Yesterday, a judge in Pennsylvania handed down a decision on a court case involving intelligent design. If you'd like to read the decision you can see it here: http://www.foxnews.com/projects/pdf/Intelligent_Design.pdf
I've read most of it, and it is a disturbing argument. He argues that the teaching of Intelligent Design by a public school is equal to government endorsement of religion. His basis for his position involves the point that ID theory makes a case for a "designer," therefore it is a religious teaching. So I guess any scientific theory that points to supernatural or intelligent direction is outlawed. I wonder if he would also banish scientist's vocabulary that personifies the universe or speaks of evolution as an article of faith:
George Wald: “The universe wants to be known.”
George Greenstein: “If this is the best way to make a universe, how did the universe find that out?”
Professor Harold C. Urey, Nobel prize winner in Chemistry once wrote, “All of us who study the origin of life find that the more we look into it, the more we feel it is too complex to have evolved anywhere…. And yet we all believe as an article of faith that life evolved from dead matter on this planet. It is just that its complexity is so great that it is hard for us to imagine that it did.”
Scientist, L.T. Moore writes, “Our faith in the doctrine of evolution depends upon our reluctance to accept the antagonistic doctrine of special creation."
Judge Jones also spends dozens of pages explaining why Intelligent design is not science. This section may just be the most incredible and mind-boggling of the 130+ pages. How can a judge define what is or is not science? That's like a scientist adding a section to his research paper about constitutional law. During the trial he was presented with expert testimony from scientists on both sides of issue. Both sides had scientists that were equally qualified and educated. Yet the judge chose to affirm the arguments of scientists against ID theory, in his definition of what science is. As you'll see in his decision, he affirms a completely naturalistic, materialistic view of science that procludes the possibility of outside influence (designer) in its very definition. Anyway, there is much more to be said about Judge Jones' decision. If his argument were taken as law in the future, no scientific discovery that points to a higher power would be allowed to be taught in a science classroom. I wonder if teaching the history of science should be outlawed in schools also, since most of the early scientists were Christians who went about their studies because of Christian presuppositions of a ordered, consistent universe created by a rational God.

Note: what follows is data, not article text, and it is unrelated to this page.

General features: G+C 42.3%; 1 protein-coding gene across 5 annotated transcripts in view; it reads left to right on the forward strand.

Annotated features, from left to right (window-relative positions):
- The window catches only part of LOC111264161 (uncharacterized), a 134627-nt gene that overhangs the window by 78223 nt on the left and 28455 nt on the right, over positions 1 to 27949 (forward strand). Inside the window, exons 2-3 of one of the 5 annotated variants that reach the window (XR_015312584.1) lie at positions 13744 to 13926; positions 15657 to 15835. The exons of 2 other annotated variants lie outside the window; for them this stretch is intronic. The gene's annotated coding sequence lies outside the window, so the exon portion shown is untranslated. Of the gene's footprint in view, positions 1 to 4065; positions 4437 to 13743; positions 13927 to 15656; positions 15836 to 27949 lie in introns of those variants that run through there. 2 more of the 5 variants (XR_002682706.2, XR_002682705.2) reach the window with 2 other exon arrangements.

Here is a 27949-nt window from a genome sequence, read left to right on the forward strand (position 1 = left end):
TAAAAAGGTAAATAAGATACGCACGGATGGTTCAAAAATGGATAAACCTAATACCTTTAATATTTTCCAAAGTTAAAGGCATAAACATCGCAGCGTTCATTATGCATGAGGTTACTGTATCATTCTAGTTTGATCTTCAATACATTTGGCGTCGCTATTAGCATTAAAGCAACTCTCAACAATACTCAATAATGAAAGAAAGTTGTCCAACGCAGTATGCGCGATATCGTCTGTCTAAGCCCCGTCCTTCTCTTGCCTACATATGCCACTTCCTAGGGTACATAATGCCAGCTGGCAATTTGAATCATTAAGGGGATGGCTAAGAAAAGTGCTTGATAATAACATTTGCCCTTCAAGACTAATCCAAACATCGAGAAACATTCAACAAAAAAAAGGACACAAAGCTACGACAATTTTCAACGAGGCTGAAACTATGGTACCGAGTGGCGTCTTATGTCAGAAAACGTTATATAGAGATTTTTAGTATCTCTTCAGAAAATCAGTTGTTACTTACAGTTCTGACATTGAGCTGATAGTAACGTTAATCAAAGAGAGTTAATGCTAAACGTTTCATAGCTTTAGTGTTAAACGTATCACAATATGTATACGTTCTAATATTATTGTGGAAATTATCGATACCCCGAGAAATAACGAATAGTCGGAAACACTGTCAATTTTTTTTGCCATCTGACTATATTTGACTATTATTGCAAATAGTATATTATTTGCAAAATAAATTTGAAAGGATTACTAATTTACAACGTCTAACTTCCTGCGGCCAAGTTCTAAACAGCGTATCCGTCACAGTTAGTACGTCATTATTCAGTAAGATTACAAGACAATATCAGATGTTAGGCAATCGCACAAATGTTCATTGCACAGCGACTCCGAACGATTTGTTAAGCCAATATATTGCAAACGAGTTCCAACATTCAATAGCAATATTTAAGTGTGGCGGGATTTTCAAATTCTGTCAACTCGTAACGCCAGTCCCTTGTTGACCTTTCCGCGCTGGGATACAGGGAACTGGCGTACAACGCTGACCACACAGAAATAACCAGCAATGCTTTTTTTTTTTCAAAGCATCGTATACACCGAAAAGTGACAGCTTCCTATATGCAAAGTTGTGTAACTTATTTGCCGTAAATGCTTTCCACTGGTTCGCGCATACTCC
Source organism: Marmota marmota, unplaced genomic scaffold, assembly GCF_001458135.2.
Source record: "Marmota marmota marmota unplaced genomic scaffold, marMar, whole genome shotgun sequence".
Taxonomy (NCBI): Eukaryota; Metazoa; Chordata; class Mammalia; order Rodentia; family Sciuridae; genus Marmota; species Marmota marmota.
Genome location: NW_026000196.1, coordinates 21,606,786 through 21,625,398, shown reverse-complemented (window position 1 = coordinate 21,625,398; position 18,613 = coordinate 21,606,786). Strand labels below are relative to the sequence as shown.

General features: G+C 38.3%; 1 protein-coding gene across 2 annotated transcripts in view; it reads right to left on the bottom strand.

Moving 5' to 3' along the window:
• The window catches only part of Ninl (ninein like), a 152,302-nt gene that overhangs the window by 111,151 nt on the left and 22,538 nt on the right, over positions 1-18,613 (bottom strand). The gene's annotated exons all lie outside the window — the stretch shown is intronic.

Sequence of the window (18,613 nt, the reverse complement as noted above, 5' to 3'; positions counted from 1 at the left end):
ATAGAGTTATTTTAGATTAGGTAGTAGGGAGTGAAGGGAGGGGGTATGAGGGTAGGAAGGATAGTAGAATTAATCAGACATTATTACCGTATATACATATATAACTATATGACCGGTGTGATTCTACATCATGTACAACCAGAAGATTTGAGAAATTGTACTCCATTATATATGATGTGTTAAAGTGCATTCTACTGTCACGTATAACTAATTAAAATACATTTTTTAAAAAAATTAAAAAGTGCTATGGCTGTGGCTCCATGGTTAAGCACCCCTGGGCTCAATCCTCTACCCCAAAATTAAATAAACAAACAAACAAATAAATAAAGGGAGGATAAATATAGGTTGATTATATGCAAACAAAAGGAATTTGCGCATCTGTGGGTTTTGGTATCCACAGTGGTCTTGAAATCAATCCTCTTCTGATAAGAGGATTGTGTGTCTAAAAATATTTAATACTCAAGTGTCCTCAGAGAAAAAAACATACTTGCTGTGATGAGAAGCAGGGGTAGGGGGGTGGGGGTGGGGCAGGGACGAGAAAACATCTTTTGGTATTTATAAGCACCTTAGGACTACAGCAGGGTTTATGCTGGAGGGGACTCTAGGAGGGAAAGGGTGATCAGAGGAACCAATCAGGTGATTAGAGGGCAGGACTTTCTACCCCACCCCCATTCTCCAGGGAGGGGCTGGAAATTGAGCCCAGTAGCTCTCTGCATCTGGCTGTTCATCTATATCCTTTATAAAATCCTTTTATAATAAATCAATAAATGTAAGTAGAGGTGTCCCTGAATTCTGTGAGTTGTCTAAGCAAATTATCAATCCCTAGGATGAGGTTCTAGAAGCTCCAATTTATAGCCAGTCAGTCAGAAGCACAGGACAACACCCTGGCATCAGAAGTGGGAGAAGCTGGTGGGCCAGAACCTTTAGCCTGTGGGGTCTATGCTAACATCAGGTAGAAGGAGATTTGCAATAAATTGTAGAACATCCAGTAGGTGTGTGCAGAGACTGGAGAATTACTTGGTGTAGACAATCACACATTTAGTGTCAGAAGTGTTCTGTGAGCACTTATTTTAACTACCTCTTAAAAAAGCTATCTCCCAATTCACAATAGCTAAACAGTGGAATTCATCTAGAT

If you'd like to read a more thourough and articulate critique of the judge's opinion go to:
Have a great day!